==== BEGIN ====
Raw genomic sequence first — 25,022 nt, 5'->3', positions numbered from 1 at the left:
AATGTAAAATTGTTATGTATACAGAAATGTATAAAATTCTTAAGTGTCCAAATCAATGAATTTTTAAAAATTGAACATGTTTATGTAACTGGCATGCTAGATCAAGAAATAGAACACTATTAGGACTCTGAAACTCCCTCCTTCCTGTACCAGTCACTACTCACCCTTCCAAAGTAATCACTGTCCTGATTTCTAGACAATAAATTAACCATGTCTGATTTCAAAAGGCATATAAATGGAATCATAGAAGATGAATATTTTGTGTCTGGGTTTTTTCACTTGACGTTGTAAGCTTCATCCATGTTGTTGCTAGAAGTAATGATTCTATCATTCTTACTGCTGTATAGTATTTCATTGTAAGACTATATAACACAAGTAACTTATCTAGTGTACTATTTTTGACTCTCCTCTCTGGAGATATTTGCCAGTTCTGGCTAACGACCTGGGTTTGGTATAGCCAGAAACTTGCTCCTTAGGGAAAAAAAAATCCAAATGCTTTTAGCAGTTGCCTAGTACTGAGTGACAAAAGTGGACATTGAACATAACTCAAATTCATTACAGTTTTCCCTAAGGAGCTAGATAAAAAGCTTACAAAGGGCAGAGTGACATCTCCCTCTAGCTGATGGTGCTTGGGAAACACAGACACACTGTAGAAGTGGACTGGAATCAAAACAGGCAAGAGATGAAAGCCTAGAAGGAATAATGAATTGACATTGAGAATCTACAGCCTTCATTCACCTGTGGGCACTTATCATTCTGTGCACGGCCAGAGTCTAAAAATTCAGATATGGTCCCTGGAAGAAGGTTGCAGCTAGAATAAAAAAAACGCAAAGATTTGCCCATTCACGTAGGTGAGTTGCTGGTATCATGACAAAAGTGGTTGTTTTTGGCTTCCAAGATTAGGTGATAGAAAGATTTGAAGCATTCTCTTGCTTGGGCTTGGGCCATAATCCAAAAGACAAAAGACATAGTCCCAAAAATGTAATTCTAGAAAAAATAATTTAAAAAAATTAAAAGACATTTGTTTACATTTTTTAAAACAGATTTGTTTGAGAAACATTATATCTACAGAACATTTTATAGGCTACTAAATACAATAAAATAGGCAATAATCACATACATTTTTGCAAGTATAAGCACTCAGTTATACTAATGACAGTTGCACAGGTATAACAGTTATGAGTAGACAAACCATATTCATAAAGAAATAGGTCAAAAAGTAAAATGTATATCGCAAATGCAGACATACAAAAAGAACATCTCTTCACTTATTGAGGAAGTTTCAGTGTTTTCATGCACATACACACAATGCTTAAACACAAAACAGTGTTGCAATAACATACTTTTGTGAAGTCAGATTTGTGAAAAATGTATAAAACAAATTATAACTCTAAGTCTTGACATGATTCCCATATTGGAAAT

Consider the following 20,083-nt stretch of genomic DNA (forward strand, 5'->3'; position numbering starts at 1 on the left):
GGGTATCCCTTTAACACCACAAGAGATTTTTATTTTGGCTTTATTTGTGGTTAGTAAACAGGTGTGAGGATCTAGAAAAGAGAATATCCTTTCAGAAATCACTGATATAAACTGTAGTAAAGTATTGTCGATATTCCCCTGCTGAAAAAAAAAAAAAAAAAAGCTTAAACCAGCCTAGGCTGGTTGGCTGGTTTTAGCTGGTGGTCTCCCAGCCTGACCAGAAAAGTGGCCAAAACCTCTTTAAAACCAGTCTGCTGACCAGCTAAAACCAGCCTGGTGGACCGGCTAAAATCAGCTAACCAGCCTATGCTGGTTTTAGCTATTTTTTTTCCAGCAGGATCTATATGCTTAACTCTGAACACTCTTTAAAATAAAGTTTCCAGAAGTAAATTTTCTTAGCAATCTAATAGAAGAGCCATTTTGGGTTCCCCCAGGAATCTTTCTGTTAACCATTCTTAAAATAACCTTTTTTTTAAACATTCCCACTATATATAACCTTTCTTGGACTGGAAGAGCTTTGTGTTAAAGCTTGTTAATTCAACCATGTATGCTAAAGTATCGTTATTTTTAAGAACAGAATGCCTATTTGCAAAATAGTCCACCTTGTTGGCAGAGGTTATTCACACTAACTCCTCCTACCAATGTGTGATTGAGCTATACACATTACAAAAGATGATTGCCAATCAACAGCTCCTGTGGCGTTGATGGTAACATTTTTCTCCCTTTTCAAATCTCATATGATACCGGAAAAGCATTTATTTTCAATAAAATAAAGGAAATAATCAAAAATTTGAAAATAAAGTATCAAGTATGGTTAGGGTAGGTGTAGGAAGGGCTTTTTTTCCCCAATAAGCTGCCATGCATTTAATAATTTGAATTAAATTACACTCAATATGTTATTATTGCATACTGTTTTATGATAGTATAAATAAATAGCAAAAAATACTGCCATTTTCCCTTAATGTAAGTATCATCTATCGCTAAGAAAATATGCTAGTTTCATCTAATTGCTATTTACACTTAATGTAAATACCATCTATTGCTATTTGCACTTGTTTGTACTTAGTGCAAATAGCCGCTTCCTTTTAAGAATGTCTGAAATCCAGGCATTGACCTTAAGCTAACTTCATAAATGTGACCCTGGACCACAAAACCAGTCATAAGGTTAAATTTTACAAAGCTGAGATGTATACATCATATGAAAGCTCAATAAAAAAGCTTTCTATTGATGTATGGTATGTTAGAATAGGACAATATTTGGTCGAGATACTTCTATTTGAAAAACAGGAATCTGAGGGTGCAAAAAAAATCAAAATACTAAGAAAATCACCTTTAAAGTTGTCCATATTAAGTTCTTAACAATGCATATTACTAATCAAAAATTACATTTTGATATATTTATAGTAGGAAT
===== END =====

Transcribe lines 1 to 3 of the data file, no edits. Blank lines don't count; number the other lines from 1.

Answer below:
Raw genomic sequence first — 25,022 nt, 5'->3', positions numbered from 1 at the left:
AATGTAAAATTGTTATGTATACAGAAATGTATAAAATTCTTAAGTGTCCAAATCAATGAATTTTTAAAAATTGAACATGTTTATGTAACTGGCATGCTAGATCAAGAAATAGAACACTATTAGGACTCTGAAACTCCCTCCTTCCTGTACCAGTCACTACTCACCCTTCCAAAGTAATCACTGTCCTGATTTCTAGACAATAAATTAACCATGTCTGATTTCAAAAGGCATATAAATGGAATCATAGAAGATGAATATTTTGTGTCTGGGTTTTTTCACTTGACGTTGTAAGCTTCATCCATGTTGTTGCTAGAAGTAATGATTCTATCATTCTTACTGCTGTATAGTATTTCATTGTAAGACTATATAACACAAGTAACTTATCTAGTGTACTATTTTTGACTCTCCTCTCTGGAGATATTTGCCAGTTCTGGCTAACGACCTGGGTTTGGTATAGCCAGAAACTTGCTCCTTAGGGAAAAAAAAATCCAAATGCTTTTAGCAGTTGCCTAGTACTGAGTGACAAAAGTGGACATTGAACATAACTCAAATTCATTACAGTTTTCCCTAAGGAGCTAGATAAAAAGCTTACAAAGGGCAGAGTGACATCTCCCTCTAGCTGATGGTGCTTGGGAAACACAGACACACTGTAGAAGTGGACTGGAATCAAAACAGGCAAGAGATGAAAGCCTAGAAGGAATAATGAATTGACATTGAGAATCTACAGCCTTCATTCACCTGTGGGCACTTATCATTCTGTGCACGGCCAGAGTCTAAAAATTCAGATATGGTCCCTGGAAGAAGGTTGCAGCTAGAATAAAAAAAACGCAAAGATTTGCCCATTCACGTAGGTGAGTTGCTGGTATCATGACAAAAGTGGTTGTTTTTGGCTTCCAAGATTAGGTGATAGAAAGATTTGAAGCATTCTCTTGCTTGGGCTTGGGCCATAATCCAAAAGACAAAAGACATAGTCCCAAAAATGTAATTCTAGAAAAAATAATTTAAAAAAATTAAAAGACATTTGTTTACATTTTTTAAAACAGATTTGTTTGAGAAACATTATATCTACAGAACATTTTATAGGCTACTAAATACAATAAAATAGGCAATAATCACATACATTTTTGCAAGTATAAGCACTCAGTTATACTAATGACAGTTGCACAGGTATAACAGTTATGAGTAGACAAACCATATTCATAAAGAAATAGGTCAAAAAGTAAAATGTATATCGCAAATGCAGACATACAAAAAGAACATCTCTTCACTTATTGAGGAAGTTTCAGTGTTTTCATGCACATACACACAATGCTTAAACACAAAACAGTGTTGCAATAACATACTTTTGTGAAGTCAGATTTGTGAAAAATGTATAAAACAAATTATAACTCTAAGTCTTGACATGATTCCCATATTGGAAAT

Consider the following 20,083-nt stretch of genomic DNA (forward strand, 5'->3'; position numbering starts at 1 on the left):